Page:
The government has rejected a plan by Robert Francis QC to force councils to hand centrally-allocated funding directly to local Healthwatch groups, arguing that councils should be free to decide the groups’ funding.

In its response to Mr Francis’ report into failures of care at Mid Staffordshire Foundation Trust, the Department of Health said it did not agree with his recommendation that each local authority “should be required to pass over the centrally provide funds allocated to its local Healthwatch, while requiring the latter to account for its stewardship of the money.”

Rejecting this proposal, the government’s response said: “We believe that local authorities are best placed to make decisions about funding services that meet the needs of their local communities – including local Healthwatch.”

It said the government expected local Healthwatch groups – community organisations set up to champion the interests of the users of local health and social care services – to have “sufficient funding”.

However, it added, “we do not believe it is for the government to dictate what this level should be”.

All local Healthwatch groups will be required to publish the amount of funding they receive on an annual basis.

The government’s response also rejected a proposal by Mr Francis that there should be a “consistent basic structure for local Healthwatch throughout the country”.

It said the DH wanted to see “consistency of outcomes” from local Healthwatch groups, but that the individual groups “should be set up in a way that best meets the needs and reflects the circumstances of their local communities”.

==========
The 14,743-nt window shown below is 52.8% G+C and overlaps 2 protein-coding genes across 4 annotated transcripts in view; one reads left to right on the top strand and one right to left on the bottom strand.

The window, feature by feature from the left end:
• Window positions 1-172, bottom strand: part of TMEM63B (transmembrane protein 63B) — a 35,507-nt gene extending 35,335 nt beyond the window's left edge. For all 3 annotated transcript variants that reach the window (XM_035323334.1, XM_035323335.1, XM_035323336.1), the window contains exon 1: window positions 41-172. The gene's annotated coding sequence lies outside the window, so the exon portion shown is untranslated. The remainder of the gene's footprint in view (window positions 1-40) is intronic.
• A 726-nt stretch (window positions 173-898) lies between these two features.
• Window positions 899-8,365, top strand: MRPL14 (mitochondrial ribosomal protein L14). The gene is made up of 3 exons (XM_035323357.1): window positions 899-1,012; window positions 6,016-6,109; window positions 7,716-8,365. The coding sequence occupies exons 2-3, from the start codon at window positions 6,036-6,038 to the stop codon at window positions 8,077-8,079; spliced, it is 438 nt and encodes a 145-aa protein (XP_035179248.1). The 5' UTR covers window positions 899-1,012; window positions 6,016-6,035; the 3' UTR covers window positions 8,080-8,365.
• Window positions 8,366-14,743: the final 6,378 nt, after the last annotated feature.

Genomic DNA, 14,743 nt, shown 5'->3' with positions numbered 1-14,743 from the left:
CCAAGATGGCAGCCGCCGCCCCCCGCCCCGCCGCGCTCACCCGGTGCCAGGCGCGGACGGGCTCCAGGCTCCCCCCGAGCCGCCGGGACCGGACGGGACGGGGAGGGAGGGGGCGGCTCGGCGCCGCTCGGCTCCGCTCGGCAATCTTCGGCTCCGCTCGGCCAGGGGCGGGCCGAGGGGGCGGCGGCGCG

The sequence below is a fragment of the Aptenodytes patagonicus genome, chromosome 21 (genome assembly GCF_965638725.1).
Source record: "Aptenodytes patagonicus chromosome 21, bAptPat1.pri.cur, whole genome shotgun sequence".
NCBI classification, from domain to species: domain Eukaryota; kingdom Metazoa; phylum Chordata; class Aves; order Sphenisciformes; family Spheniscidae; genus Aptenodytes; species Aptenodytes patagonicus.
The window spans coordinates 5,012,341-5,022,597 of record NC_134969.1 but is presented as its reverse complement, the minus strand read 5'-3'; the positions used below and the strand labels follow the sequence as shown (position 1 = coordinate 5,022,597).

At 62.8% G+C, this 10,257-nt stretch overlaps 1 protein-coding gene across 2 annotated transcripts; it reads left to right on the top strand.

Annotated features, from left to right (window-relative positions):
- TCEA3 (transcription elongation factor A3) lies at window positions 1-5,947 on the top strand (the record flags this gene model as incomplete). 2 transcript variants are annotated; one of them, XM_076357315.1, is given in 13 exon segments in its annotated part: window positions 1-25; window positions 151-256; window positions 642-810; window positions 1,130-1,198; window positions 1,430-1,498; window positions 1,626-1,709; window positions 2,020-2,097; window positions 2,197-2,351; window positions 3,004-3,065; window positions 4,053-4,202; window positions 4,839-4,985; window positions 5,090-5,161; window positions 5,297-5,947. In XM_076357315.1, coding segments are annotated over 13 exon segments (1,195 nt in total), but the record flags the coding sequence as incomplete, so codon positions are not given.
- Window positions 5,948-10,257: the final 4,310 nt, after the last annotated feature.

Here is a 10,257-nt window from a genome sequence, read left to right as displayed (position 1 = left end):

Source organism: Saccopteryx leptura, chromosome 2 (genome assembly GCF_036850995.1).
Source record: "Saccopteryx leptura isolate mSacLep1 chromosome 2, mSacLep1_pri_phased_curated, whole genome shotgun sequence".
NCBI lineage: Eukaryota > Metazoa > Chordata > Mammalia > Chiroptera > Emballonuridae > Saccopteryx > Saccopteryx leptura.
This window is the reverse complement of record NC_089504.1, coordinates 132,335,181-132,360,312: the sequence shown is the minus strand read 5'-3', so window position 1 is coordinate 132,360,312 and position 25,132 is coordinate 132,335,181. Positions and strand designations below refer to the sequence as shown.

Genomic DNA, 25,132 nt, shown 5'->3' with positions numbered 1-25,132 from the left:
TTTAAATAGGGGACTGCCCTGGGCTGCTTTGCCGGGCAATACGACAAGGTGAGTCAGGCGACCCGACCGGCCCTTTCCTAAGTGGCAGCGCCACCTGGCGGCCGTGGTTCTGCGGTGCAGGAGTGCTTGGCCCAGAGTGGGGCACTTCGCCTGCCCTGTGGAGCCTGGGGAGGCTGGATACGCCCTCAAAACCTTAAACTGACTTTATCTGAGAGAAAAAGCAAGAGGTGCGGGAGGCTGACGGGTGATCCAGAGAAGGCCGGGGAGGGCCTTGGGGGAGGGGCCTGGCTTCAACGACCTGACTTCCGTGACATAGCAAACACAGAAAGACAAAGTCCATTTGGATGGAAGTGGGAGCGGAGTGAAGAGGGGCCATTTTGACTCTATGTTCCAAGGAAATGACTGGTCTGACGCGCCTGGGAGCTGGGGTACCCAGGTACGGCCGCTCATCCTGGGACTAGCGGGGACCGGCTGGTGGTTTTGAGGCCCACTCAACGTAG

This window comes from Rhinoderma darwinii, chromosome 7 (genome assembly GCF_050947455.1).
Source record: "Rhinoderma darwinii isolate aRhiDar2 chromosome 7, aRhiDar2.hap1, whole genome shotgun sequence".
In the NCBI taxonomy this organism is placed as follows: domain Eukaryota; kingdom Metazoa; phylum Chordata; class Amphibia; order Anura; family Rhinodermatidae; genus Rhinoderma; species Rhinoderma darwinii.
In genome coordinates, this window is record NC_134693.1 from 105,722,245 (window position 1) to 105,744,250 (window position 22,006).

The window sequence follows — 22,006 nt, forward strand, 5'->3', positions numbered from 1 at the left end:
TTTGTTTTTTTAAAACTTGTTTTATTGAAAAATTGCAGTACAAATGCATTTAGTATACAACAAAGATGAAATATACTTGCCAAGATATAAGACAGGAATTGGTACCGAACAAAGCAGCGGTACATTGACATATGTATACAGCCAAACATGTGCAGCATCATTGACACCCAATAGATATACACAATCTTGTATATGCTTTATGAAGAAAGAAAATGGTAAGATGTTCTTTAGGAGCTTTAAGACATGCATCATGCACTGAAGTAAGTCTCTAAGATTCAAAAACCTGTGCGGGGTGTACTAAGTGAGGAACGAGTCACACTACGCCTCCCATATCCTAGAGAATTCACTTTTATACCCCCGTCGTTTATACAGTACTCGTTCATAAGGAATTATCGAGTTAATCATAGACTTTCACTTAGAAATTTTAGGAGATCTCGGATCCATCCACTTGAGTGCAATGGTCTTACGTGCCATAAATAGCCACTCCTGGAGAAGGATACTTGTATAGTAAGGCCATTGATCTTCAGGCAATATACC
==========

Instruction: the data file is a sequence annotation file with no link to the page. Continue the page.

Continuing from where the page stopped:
Imposing a “fixed structure” would “undermine the need for flexibility”, the response said.

The government’s response, published today, also addressed a call by Mr Francis for council scrutiny committees to be given the power to inspect providers.

It said the committees already had the power to visit the premises of providers of health and care services if they were concerned about the quality of provision. They could also make referrals to the Care Quality Commission which could open a formal inspection, it said.

The government accepted a recommendation by Mr Francis that the CQC “should expand its work with overview and scrutiny committees and foundation trust governors as a valuable information resource.”

15-minute care visits

The government also used its response to Mr Francis to criticise the commissioning of 15-minute social care visits.

“Designating 15 minutes can be an unrealistic time to complete tasks during a home care appointment in most instances,” it said.

It also warned that there would be “enforcement activity” and “statutory guidance” to clamp down on cases in which care workers were effectively being paid less than the national minimum wage because they were not being paid for travel time between care visits.